S. Morgenstern Message Board
posts on 5/15/2006 6:48:44 PM
Goldman seems to be into bodily appearances. His wife Helen is smart, but no Buttercup (and think, who is the most famous Helen). He's upset because his son is fat. Buttercup is the most beautiful woman in the world. Westley is handsome (with eyes like the sea before a storm and great teeth). Vizzini and the Count are deformed. Inigo is physically scarred. Goldman says his favorite character is Fezzik (physique). And we all know what 'to the pain' means.
posts on 5/14/2006 4:20:20 PM
I never knew until recently that The Princess Bride was a book. For my 30th birthday a few months ago I receieved the 30th anniversary edition. That was the best present ever!
posts on 5/13/2006 11:17:43 PM
He did what any good storyteller should be able to do: separate himself from the narrarator and give that character his own voice. Goldman doesn't even have a son, only two girls (who are the source for the inspiration of the book). Anyway, I did here they were putting it on broadway (with Goldman's help) and Buttercup's Baby is coming out in 2009.
posts on 5/8/2006 3:29:05 PM
can anyone write out what the character interview (at the end of the book) said about buttercup? I need the part where she talks about true love for an essay, I borrowed the book and had already returned it befor my teacher gave us the assignment for an essay, and what is written in the character interview would be a perfect quote for my essay so if somebody could get back to me asap it would be GREATLY appreciated!
posts on 5/7/2006 7:40:47 PM
i grew up with this movie and absolutely adore it. i only recently discovered the book, and even though goldman is now a genius in my eyes for fooling us all so well - i feel so cheated!i mean, i nearly cried wen i discovered it was all a lie.i guess its another of his lessons.ya know in the 1998 version he goes on alot about how life is unfair?u got that right.i think serious action is now needed and we all protest until he finishes the sequel..he cant be that much of a bastard right???;o)
posts on 5/2/2006 6:46:55 PM
Here here, Zelfar! What a fantastic work of fiction that is able to take us all in so completely. I wish I could come up with something this good myself.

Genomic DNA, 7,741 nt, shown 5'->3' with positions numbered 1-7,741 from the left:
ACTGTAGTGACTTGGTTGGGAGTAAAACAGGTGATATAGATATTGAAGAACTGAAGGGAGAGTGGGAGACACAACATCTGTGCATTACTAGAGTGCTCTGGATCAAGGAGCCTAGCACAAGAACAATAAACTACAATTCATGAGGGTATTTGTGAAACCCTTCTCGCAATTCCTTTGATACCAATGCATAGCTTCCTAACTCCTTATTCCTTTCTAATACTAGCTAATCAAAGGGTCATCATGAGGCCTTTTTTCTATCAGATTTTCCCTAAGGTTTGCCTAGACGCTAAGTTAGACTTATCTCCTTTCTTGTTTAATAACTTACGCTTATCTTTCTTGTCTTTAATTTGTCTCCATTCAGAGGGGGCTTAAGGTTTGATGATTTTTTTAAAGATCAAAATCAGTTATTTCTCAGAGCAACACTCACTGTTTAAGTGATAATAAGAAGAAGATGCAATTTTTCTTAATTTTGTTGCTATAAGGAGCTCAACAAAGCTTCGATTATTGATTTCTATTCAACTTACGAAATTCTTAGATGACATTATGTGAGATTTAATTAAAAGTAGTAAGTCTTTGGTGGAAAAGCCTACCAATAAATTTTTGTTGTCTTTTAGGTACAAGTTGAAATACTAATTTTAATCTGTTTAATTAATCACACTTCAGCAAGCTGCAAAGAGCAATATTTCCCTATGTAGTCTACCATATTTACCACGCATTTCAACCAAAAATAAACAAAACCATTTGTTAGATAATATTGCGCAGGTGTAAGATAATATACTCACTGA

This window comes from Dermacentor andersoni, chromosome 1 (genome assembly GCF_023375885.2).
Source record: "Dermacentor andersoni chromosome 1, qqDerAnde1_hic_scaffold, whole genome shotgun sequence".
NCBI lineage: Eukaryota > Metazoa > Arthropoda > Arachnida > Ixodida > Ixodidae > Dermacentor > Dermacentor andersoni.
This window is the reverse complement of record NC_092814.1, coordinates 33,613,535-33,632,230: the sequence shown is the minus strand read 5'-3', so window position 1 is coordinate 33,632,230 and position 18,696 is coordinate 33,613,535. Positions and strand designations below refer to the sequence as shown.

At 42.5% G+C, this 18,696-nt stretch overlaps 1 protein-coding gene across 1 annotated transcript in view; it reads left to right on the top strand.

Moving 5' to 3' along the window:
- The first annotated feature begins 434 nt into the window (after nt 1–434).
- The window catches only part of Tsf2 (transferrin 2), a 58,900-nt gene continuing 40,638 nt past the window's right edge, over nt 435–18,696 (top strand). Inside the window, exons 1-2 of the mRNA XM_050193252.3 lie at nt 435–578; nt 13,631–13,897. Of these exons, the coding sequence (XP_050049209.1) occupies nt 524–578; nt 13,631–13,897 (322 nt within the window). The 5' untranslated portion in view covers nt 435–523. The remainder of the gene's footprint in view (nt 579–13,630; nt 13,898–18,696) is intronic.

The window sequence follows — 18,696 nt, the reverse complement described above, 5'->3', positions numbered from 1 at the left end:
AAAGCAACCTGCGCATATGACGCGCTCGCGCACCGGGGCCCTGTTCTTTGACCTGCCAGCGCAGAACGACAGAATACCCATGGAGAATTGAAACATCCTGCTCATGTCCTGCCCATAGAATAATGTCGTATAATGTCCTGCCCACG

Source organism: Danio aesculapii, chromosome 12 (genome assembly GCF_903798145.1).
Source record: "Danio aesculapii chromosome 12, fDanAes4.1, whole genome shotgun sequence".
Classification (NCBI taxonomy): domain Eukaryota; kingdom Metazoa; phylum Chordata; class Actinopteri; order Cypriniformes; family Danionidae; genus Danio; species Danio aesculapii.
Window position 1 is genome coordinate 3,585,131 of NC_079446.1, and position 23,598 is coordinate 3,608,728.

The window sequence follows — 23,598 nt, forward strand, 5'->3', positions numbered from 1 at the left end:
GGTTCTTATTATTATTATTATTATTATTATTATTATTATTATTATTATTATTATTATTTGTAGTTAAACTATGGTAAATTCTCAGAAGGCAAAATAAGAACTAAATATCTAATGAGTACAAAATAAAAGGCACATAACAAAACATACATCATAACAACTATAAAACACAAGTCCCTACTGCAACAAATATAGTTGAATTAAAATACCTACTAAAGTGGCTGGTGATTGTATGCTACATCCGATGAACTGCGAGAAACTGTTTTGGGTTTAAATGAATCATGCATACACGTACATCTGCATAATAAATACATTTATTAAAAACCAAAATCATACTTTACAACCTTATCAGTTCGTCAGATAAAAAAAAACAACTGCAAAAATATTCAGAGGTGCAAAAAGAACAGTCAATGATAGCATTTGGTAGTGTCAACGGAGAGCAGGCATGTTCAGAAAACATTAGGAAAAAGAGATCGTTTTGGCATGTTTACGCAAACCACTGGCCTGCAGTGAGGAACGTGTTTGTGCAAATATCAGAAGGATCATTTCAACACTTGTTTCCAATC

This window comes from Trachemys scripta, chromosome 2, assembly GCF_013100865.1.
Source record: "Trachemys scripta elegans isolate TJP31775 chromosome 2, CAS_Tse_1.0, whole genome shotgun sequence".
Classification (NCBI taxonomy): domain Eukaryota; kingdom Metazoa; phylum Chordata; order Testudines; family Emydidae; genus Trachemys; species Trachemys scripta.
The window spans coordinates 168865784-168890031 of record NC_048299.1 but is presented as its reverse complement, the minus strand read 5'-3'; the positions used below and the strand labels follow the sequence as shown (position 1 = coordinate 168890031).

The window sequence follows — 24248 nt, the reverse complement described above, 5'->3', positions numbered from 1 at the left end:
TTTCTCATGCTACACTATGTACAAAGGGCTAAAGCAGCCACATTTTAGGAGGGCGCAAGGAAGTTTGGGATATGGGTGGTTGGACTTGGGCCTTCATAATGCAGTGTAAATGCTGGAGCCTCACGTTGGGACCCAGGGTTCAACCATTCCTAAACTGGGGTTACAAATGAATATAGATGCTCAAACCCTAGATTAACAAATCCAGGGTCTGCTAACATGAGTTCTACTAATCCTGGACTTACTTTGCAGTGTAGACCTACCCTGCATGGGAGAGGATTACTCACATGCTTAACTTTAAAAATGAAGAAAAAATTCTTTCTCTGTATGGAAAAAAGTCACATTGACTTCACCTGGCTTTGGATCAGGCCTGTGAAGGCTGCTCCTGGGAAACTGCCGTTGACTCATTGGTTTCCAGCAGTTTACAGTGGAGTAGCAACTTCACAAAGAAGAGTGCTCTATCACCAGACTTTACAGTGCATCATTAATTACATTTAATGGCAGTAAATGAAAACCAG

posts on 4/22/2006 2:26:20 PM
Does Buttercup's Baby actually exist? And is there an unabridged Princess Bride?
posts on 4/17/2006 3:11:18 PM
so ok i understand for the most part about goldman and using a fake name and all that jazz but what i want to know is if there is "buttercups baby" like not even a new rendition of it, just the orginial and does anyone know where i can get it?!?
Zelfer posts on 4/2/2006 8:24:26 AM
After countless minutes researching all that I could, I've found that William Goldman has dome what most writers do. He took a real-time issue (Money) and turned it into a grand story. Honestly, After seeing alot of the reviews of the book, and the movie, the conclusion is this: It is an ACTUAL fiction book - all that pertains to it. All the names, places, settings (Except the Fencing Maneuvers), and finally Morgenstern himself. It would be almost unbelievable if Goldman had told you that he wrote it all, and this is the outcome. No, instead, he used his ingenuinity, and had us believe for a little while, that everything was in fact, real. A True fiction novel. And For the comparison from "A Princess Bride" to "Money" ? :
Throughout the book, claming he is but a humble abridger, Goldman gives authoring credit to the fictional historian Simon Morgenstern. Nonetheless why does he use the name Simon Morgenstern? Goldman liked puns. It is obvious that an "S" looks remarkably like a "$". But Simon could be a pun on the word simoleon, a slang term for dollar. Further more, Oskar Morgenstern was an economist and professor at Princeton who, with John von Neumann, co-wrote The Theory of Games and Economic Behavior, the leading theory of economic systems when the Princess Bride was written. This abridgment of S. Morgenstern historical account is truly Goldman relating the story of international economics. Though normally a dull subject, with his "good parts" version, it is told in such a way that makes anyone want to listen.
There are so many comparisons in this book, as such, just as "The Lord Of The Rings" compares to religion.
Don'y be mad world, deal with it, remark at how brilliantly executed this was, and move on.
Joshua posts on 3/31/2006 7:38:32 PM
Doesn't it seem like we're all way too concerned over this? i will admit that it was gnawing at my mind. it just made me angry that i went through that(in my opinion) piece of drudgery just because mr. Goldman has a twisted creative mind. i am just a little upset that there is no S. Morgenstern.
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